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TV matchmakers help audiences find love

By Stephanie Goldberg, Special to CNN
Patti Stanger's off-screen matchmaking business, Millionaire's Club International, is growing just as fast as her Bravo TV series.
Patti Stanger's off-screen matchmaking business, Millionaire's Club International, is growing just as fast as her Bravo TV series.
STORY HIGHLIGHTS
  • Nielsen Media Research: "Millionaire Matchmaker" season 3 ratings show up season 2's
  • Matchmaker Janis Spindel's business up 41 percent since matchmaking shows hit TV
  • About half of the 20,000 who applied to be on "Tough Love Couples" were younger than 21
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(CNN) -- Thanks to a crop of how-to dating shows, such as Bravo's "The Millionaire Matchmaker" and VH1's "Tough Love," more people are reaching out to matchmakers, making an age-old art fashionable again.

Back in 19th-century Russia -- around the time of "Fiddler on the Roof" -- women dreaded visits from the village matchmaker and longed to choose their own men. Today, real-life dating experts are in high demand.

"Millionaire Matchmaker" star Patti Stanger says her off-screen business, Millionaire's Club International, is growing just as fast as her TV series, which, in its third season premiere, increased viewership by 30 percent, according to Nielsen Media Research.

It's great having more clients, Stanger said, though there's more dross to sort through.

"We're on the map, everyone knows the brand, but it takes 30 to 45 guys until we find a real guy," she said. "Crazy people come in [out of] the woodwork."

And while certain aspects of her club have been sensationalized for TV -- like having millionaires pick their dates out of a room full of men or women looking to date them -- Stanger tells it like it is, whether or not the cameras are rolling.

"I'll tell [clients] off. I'll say, 'You want to be 80 [and alone] in the nursing home?' "

"Tough Love" features Steve Ward, chief executive officer at Master Matchmakers, a matchmaking service his mother JoAnn Ward -- who also appears on the show -- founded more than 20 years ago.

On the show, Ward works closely with single women who he says "need an objective third party to give them constructive feedback that can help them find what they're looking for."

There are many people looking for answers, especially young people with nowhere else to turn, Ward said. About half of the 20,000 people who applied to be on his new spin-off "Tough Love Couples" were younger than 21, he said.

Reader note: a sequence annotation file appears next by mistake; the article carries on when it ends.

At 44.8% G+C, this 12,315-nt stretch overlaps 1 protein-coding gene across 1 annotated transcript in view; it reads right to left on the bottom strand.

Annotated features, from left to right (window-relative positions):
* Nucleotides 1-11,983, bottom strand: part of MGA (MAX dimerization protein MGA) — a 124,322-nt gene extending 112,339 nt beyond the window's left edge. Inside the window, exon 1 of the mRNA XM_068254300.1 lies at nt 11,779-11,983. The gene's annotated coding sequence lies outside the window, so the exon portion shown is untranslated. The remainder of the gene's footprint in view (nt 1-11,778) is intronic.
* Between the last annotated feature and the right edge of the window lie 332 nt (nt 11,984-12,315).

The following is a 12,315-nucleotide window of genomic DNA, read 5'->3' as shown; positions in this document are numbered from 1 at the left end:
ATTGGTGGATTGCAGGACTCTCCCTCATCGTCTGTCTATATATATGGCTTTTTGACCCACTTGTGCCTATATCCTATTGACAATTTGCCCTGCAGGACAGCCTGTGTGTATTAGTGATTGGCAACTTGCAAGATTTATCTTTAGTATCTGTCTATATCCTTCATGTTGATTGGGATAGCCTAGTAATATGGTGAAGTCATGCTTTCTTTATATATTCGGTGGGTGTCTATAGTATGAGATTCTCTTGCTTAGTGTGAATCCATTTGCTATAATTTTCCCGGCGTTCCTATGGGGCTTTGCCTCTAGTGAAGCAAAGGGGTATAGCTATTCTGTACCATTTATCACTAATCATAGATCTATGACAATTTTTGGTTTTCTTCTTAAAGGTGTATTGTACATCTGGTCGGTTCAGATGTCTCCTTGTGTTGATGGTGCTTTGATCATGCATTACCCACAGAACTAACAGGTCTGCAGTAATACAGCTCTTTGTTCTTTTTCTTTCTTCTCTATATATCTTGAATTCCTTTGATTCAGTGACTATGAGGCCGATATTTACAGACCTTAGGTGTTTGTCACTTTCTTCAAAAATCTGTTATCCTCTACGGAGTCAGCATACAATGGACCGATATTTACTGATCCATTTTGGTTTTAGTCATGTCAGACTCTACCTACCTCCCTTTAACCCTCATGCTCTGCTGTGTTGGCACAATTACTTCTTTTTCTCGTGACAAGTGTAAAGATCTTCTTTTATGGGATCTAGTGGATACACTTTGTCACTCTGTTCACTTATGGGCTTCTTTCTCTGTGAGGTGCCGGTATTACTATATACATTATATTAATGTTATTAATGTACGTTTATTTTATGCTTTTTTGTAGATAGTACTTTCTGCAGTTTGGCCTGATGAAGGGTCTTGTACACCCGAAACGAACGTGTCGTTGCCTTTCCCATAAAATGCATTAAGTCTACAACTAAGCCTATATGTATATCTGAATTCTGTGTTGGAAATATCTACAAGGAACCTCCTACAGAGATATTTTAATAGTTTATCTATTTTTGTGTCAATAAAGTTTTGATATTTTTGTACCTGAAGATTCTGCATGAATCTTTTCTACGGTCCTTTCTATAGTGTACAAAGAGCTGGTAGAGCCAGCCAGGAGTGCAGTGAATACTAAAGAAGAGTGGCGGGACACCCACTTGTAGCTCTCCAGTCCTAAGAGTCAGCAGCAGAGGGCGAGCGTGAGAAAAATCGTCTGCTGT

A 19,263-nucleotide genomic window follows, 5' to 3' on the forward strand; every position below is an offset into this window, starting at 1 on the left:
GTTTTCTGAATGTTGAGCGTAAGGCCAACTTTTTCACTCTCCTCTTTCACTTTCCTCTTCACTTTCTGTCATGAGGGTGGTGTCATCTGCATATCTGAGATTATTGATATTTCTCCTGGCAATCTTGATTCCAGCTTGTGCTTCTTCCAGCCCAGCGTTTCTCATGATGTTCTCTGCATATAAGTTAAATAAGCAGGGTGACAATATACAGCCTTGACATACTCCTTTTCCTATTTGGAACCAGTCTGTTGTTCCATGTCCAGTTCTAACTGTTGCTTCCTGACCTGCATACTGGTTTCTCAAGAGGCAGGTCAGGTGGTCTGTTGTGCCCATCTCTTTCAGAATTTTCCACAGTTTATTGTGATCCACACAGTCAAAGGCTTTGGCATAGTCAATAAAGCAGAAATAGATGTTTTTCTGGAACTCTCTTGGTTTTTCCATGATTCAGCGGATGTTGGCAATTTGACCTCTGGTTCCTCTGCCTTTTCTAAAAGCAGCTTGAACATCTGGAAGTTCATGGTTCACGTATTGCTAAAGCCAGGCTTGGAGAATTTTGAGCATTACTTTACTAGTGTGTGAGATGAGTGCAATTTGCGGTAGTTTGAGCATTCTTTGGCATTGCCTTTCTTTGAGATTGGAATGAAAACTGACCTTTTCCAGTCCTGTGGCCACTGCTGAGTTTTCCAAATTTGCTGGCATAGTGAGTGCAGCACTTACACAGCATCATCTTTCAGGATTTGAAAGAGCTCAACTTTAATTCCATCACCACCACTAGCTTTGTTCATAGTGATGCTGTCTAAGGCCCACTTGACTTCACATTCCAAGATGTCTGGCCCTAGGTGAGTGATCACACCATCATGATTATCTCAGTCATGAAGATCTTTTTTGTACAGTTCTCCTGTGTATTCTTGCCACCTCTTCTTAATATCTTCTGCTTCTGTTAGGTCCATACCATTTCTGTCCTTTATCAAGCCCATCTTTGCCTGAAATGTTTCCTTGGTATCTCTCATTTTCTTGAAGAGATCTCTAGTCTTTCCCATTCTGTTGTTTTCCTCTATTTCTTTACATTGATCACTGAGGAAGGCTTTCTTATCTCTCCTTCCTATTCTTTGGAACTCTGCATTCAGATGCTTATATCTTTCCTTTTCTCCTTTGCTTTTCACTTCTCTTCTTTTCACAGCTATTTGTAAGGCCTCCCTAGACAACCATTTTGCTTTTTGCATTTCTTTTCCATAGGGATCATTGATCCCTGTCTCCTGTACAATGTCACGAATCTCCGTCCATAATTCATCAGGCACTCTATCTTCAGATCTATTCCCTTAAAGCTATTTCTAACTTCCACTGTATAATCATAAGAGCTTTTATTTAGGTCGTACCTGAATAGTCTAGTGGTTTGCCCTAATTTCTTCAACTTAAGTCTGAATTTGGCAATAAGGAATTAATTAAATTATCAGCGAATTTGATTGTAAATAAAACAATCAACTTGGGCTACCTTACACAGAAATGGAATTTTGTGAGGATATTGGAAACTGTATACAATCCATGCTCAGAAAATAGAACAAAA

Hiring a matchmaker can be pricey. Some services charge thousands of dollars for one-on-one consultations. However, many matchmakers will list you in their database for a smaller fee.

The success of the shows has rubbed off on the matchmaking industry. Despite her general dislike for "The Millionaire Matchmaker," Janis Spindel said the Bravo hit, which debuted in 2008, is somewhat responsible for spiking interest and boosting her client base. Her company, Janis Spindel Serious Matchmaking, has seen a 41 percent increase since these programs found a place on cable TV.

One client, a former bachelor from Austin, Texas, contacted Spindel after his daughter inadvertently introduced him to "The Millionaire Matchmaker." "His teenage daughter was watching it in the living room, and when he walked in, he heard what the show was about and took interest in the art of matchmaking," Spindel said.

Samantha Daniels of Samantha's Table, a bicoastal matchmaking service, said she has also watched her business boom since matchmaking shows first appeared on TV.

"Miss Match," a romantic dramedy based on Daniels' life as a matrimonial attorney turned matchmaker, aired on NBC in 2003. Whether it aired about six years too soon, or just settled in to an unfortunate time slot, the series was canceled after one season because of disappointing ratings.

Despite "Miss Match's" missed mark, Daniels plans to give TV another shot. She's is in the planning stages of her own reality show to teach women to be better daters.

"Putting that show on the air and going forward with more shows on the air, people are coming to understand what the business is more," Daniels said. "A lot of people will say ... 'You do that in real life? I want someone to do that for me.' "

Jan Yager, author of "125 Ways to Meet the Love of Your Life," said fear is the main reason people are reluctant to contact matchmakers, and she's glad that reality matchmaking shows are doing their part to ease that fear.

Yager, who met her husband of 25 years through the personals, said it's important to get past the stigma that comes with hiring a matchmaker.

Some people have an "if it happens, it happens" attitude when it comes to finding love, she said.

"But did you get to [be successful at work] because 'if it happens, it happens'? Didn't you have to plan and put time into it? Think about it."

In addition to educating viewers about how to find love and sustain healthy relationships, matchmaking shows have helped to eliminate the stigma often associated with hiring a matchmaker, said Stanger, who met her fiancé through her own service.

"Now it's not taboo to hire a matchmaker." she said.

 
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